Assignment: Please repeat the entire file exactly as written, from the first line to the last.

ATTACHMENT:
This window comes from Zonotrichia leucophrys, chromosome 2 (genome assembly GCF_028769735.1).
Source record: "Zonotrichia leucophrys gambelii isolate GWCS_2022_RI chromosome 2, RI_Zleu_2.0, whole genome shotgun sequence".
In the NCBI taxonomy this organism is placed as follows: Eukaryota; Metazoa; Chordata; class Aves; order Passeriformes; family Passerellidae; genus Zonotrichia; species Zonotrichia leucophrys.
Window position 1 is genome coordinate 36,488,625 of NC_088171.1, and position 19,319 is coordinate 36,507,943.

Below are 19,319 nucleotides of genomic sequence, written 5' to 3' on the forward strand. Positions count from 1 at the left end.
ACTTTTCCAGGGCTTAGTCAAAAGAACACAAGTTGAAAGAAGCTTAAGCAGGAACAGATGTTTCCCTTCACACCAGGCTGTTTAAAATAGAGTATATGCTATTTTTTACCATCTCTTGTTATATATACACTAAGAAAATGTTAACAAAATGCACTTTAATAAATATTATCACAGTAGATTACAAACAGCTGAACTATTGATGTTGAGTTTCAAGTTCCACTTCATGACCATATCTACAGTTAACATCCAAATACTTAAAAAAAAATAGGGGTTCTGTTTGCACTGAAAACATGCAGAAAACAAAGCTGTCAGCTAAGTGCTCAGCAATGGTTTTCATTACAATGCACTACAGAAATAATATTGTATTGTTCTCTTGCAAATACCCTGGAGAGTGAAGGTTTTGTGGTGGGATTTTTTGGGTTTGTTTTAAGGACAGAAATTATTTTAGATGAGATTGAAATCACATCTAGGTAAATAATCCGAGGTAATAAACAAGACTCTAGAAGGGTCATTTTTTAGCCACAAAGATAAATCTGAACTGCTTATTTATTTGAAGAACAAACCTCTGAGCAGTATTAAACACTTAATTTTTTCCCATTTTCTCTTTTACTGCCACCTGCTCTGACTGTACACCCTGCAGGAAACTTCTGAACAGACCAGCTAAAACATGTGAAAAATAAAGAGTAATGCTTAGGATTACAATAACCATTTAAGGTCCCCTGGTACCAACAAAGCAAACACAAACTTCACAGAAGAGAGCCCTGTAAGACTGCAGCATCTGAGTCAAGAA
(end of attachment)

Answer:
This window comes from Zonotrichia leucophrys, chromosome 2 (genome assembly GCF_028769735.1).
Source record: "Zonotrichia leucophrys gambelii isolate GWCS_2022_RI chromosome 2, RI_Zleu_2.0, whole genome shotgun sequence".
In the NCBI taxonomy this organism is placed as follows: Eukaryota; Metazoa; Chordata; class Aves; order Passeriformes; family Passerellidae; genus Zonotrichia; species Zonotrichia leucophrys.
Window position 1 is genome coordinate 36,488,625 of NC_088171.1, and position 19,319 is coordinate 36,507,943.

Below are 19,319 nucleotides of genomic sequence, written 5' to 3' on the forward strand. Positions count from 1 at the left end.
ACTTTTCCAGGGCTTAGTCAAAAGAACACAAGTTGAAAGAAGCTTAAGCAGGAACAGATGTTTCCCTTCACACCAGGCTGTTTAAAATAGAGTATATGCTATTTTTTACCATCTCTTGTTATATATACACTAAGAAAATGTTAACAAAATGCACTTTAATAAATATTATCACAGTAGATTACAAACAGCTGAACTATTGATGTTGAGTTTCAAGTTCCACTTCATGACCATATCTACAGTTAACATCCAAATACTTAAAAAAAAATAGGGGTTCTGTTTGCACTGAAAACATGCAGAAAACAAAGCTGTCAGCTAAGTGCTCAGCAATGGTTTTCATTACAATGCACTACAGAAATAATATTGTATTGTTCTCTTGCAAATACCCTGGAGAGTGAAGGTTTTGTGGTGGGATTTTTTGGGTTTGTTTTAAGGACAGAAATTATTTTAGATGAGATTGAAATCACATCTAGGTAAATAATCCGAGGTAATAAACAAGACTCTAGAAGGGTCATTTTTTAGCCACAAAGATAAATCTGAACTGCTTATTTATTTGAAGAACAAACCTCTGAGCAGTATTAAACACTTAATTTTTTCCCATTTTCTCTTTTACTGCCACCTGCTCTGACTGTACACCCTGCAGGAAACTTCTGAACAGACCAGCTAAAACATGTGAAAAATAAAGAGTAATGCTTAGGATTACAATAACCATTTAAGGTCCCCTGGTACCAACAAAGCAAACACAAACTTCACAGAAGAGAGCCCTGTAAGACTGCAGCATCTGAGTCAAGAA